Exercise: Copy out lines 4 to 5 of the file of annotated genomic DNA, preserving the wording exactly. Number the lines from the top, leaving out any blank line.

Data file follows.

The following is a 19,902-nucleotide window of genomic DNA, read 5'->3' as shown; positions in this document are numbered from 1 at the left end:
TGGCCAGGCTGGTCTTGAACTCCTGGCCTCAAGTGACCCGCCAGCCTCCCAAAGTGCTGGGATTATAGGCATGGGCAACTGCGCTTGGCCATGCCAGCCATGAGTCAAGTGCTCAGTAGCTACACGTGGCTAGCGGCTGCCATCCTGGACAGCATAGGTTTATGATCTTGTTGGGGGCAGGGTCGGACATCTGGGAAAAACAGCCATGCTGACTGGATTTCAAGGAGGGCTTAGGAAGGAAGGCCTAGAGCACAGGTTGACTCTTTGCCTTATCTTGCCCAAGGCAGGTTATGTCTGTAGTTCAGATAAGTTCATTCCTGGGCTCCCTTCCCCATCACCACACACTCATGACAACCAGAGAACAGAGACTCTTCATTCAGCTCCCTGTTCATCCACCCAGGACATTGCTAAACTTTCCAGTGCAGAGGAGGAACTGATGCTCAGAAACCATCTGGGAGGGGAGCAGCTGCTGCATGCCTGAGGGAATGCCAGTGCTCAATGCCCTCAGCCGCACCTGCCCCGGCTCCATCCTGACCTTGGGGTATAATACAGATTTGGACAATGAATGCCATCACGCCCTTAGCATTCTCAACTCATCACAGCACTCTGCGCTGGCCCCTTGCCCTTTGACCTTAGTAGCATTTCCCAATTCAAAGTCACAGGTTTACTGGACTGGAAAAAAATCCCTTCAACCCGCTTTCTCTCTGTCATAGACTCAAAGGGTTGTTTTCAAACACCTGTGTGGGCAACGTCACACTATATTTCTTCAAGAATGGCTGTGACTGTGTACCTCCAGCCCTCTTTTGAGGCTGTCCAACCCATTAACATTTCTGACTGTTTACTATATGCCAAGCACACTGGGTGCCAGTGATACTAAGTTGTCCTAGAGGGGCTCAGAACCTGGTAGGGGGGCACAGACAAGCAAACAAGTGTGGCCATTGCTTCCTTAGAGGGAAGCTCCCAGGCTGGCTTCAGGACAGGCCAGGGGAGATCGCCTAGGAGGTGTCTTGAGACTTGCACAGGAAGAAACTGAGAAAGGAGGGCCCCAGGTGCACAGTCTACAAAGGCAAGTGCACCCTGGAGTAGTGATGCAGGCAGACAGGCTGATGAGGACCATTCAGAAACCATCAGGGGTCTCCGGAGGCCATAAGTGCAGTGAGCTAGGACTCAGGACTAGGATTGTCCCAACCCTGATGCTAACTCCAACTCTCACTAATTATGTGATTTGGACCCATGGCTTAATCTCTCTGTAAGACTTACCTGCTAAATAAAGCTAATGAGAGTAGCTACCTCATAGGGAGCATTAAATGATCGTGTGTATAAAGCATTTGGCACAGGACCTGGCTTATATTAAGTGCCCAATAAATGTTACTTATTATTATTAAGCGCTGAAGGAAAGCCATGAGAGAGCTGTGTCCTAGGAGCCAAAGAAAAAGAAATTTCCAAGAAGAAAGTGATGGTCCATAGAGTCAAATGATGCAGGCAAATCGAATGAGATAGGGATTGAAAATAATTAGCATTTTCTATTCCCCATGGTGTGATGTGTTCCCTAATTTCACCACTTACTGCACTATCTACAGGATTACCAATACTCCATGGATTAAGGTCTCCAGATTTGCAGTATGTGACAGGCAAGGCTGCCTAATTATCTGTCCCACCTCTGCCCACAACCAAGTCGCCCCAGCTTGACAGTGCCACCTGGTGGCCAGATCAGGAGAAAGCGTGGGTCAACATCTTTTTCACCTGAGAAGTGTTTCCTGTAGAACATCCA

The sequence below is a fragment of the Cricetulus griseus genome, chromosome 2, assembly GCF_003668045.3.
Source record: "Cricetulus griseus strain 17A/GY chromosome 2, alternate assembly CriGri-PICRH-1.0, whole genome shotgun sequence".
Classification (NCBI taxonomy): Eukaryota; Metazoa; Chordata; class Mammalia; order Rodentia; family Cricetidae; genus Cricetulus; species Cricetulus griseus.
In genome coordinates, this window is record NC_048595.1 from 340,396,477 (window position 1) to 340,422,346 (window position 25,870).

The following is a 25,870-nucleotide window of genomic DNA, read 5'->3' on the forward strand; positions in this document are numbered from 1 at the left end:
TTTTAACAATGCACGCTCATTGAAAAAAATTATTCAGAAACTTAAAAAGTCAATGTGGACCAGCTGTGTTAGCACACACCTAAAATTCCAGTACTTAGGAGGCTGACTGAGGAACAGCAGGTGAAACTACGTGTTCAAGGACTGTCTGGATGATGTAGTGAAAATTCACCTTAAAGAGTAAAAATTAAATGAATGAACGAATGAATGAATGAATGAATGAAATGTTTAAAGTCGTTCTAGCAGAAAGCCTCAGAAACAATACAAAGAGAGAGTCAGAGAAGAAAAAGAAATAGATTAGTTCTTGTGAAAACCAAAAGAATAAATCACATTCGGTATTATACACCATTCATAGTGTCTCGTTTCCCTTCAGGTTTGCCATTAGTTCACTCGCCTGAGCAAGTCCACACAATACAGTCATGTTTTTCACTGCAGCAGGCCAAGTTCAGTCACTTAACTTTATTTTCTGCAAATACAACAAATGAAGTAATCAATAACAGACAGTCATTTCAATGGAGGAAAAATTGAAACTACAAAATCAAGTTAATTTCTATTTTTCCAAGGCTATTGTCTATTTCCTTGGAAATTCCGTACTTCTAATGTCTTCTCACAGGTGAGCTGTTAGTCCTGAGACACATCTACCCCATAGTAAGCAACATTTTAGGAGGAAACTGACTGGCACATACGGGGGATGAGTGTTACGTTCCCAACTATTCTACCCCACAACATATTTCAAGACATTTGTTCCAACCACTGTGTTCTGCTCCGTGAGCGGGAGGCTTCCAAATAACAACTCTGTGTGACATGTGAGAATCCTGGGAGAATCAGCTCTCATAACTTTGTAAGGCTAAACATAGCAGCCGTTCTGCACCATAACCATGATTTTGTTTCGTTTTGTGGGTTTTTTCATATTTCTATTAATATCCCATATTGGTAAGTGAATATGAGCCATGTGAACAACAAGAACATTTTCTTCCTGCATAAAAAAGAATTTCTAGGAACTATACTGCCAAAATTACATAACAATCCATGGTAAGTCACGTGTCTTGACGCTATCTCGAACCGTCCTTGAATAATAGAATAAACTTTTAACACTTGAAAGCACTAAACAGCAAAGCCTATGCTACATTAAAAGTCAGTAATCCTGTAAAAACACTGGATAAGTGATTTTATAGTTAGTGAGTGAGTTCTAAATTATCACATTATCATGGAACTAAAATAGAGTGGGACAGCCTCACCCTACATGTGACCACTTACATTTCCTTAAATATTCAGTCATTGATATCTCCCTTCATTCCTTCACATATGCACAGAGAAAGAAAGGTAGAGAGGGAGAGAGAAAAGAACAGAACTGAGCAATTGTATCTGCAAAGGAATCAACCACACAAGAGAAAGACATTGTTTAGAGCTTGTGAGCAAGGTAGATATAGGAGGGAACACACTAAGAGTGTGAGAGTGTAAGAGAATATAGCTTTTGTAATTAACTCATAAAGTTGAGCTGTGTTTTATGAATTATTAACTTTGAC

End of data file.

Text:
Source record: "Cricetulus griseus strain 17A/GY chromosome 2, alternate assembly CriGri-PICRH-1.0, whole genome shotgun sequence".
Classification (NCBI taxonomy): Eukaryota; Metazoa; Chordata; class Mammalia; order Rodentia; family Cricetidae; genus Cricetulus; species Cricetulus griseus.